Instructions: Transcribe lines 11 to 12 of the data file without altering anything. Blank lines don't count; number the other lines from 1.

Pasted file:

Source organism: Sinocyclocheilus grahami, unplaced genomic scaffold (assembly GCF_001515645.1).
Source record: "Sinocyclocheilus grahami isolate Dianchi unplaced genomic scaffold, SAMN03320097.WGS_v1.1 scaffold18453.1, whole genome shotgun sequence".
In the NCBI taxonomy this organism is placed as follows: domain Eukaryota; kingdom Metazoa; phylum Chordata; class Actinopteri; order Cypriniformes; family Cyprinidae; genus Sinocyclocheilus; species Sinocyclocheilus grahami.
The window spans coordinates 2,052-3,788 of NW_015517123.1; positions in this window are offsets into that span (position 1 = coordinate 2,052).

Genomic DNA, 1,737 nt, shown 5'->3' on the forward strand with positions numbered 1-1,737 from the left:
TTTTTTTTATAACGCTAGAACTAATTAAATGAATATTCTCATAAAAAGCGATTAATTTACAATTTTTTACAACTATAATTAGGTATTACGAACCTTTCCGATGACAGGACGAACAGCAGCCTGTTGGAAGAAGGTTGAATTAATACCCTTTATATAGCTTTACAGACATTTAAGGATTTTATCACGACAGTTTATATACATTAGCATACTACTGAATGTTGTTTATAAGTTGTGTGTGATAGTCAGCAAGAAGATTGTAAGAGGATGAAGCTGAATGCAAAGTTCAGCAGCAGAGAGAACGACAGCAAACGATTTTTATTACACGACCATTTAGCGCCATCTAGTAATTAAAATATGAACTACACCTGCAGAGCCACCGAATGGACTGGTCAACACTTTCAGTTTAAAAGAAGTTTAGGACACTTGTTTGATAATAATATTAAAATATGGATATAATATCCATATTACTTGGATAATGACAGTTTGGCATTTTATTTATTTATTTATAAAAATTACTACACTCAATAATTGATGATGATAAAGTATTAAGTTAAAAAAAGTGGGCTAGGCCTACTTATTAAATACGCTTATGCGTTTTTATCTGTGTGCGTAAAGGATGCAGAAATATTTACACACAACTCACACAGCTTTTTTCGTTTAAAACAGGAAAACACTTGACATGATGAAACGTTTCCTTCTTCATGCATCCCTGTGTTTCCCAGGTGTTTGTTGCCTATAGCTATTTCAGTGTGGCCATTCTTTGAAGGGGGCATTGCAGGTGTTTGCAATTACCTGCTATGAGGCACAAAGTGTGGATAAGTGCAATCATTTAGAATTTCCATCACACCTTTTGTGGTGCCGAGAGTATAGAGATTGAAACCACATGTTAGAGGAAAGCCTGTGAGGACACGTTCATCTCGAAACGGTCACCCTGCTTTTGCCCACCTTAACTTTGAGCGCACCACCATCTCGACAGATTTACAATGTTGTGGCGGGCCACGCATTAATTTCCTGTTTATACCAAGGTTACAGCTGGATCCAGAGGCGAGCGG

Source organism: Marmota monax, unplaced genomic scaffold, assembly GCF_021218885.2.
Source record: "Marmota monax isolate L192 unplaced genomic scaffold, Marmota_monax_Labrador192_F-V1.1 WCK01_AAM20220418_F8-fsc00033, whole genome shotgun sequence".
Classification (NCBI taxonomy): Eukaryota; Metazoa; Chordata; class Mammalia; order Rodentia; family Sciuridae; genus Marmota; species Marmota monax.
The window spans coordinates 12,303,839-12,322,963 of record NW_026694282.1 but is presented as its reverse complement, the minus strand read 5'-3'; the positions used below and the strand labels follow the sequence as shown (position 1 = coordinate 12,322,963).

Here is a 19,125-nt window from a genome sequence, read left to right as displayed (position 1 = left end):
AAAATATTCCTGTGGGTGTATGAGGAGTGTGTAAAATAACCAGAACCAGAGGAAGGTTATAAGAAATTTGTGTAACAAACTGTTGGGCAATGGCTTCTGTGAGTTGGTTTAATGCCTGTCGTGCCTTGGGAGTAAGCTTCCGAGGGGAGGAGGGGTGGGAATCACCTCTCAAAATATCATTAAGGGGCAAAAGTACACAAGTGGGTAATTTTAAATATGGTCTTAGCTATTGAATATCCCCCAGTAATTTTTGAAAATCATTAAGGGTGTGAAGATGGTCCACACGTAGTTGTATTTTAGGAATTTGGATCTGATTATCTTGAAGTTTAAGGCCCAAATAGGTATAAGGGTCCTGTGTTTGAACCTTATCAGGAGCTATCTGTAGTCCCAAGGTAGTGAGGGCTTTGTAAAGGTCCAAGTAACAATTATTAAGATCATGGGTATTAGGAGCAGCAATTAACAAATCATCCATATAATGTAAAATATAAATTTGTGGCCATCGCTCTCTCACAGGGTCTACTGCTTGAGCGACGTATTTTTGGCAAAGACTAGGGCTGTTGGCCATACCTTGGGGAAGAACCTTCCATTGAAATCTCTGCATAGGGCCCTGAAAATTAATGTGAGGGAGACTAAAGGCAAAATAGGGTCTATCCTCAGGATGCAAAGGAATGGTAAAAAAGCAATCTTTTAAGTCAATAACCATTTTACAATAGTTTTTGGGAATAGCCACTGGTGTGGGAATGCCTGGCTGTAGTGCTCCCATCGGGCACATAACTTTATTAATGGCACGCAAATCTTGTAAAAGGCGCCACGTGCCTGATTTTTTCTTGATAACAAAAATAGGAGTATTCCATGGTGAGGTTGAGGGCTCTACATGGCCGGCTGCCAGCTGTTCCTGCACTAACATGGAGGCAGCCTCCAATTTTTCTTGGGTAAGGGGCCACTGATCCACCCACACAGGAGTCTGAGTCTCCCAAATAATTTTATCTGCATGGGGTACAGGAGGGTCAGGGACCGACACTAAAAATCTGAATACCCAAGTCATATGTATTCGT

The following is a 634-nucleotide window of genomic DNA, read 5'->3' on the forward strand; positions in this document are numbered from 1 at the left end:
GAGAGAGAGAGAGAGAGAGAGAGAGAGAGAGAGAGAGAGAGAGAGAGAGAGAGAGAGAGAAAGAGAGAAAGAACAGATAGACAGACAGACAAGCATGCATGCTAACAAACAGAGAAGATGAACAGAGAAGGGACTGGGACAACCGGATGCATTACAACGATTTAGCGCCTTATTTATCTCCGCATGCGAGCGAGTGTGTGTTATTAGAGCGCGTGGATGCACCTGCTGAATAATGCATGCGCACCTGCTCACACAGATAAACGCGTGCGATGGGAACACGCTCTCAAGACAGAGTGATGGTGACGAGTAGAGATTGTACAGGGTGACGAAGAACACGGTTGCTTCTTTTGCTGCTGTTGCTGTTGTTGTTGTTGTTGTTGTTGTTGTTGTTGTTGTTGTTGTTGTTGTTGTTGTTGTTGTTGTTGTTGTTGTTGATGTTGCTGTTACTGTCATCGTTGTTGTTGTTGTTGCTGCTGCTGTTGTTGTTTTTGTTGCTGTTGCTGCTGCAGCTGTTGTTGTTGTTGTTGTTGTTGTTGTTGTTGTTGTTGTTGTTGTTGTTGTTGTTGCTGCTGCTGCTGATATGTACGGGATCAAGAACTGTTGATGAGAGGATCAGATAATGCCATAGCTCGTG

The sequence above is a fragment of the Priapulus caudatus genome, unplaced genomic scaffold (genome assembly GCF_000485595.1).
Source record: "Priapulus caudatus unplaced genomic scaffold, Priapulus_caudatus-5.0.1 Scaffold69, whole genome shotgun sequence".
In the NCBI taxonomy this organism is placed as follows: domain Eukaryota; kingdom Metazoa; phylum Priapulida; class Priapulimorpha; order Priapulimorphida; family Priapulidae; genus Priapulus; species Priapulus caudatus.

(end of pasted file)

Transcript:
Here is a 19,125-nt window from a genome sequence, read left to right as displayed (position 1 = left end):
AAAATATTCCTGTGGGTGTATGAGGAGTGTGTAAAATAACCAGAACCAGAGGAAGGTTATAAGAAATTTGTGTAACAAACTGTTGGGCAATGGCTTCTGTGAGTTGGTTTAATGCCTGTCGTGCCTTGGGAGTAAGCTTCCGAGGGGAGGAGGGGTGGGAATCACCTCTCAAAATATCATTAAGGGGCAAAAGTACACAAGTGGGTAATTTTAAATATGGTCTTAGCTATTGAATATCCCCCAGTAATTTTTGAAAATCATTAAGGGTGTGAAGATGGTCCACACGTAGTTGTATTTTAGGAATTTGGATCTGATTATCTTGAAGTTTAAGGCCCAAATAGGTATAAGGGTCCTGTGTTTGAACCTTATCAGGAGCTATCTGTAGTCCCAAGGTAGTGAGGGCTTTGTAAAGGTCCAAGTAACAATTATTAAGATCATGGGTATTAGGAGCAGCAATTAACAAATCATCCATATAATGTAAAATATAAATTTGTGGCCATCGCTCTCTCACAGGGTCTACTGCTTGAGCGACGTATTTTTGGCAAAGACTAGGGCTGTTGGCCATACCTTGGGGAAGAACCTTCCATTGAAATCTCTGCATAGGGCCCTGAAAATTAATGTGAGGGAGACTAAAGGCAAAATAGGGTCTATCCTCAGGATGCAAAGGAATGGTAAAAAAGCAATCTTTTAAGTCAATAACCATTTTACAATAGTTTTTGGGAATAGCCACTGGTGTGGGAATGCCTGGCTGTAGTGCTCCCATCGGGCACATAACTTTATTAATGGCACGCAAATCTTGTAAAAGGCGCCACGTGCCTGATTTTTTCTTGATAACAAAAATAGGAGTATTCCATGGTGAGGTTGAGGGCTCTACATGGCCGGCTGCCAGCTGTTCCTGCACTAACATGGAGGCAGCCTCCAATTTTTCTTGGGTAAGGGGCCACTGATCCACCCACACAGGAGTCTGAGTCTCCCAAATAATTTTATCTGCATGGGGTACAGGAGGGTCAGGGACCGACACTAAAAATCTGAATACCCAAGTCATATGTATTCGT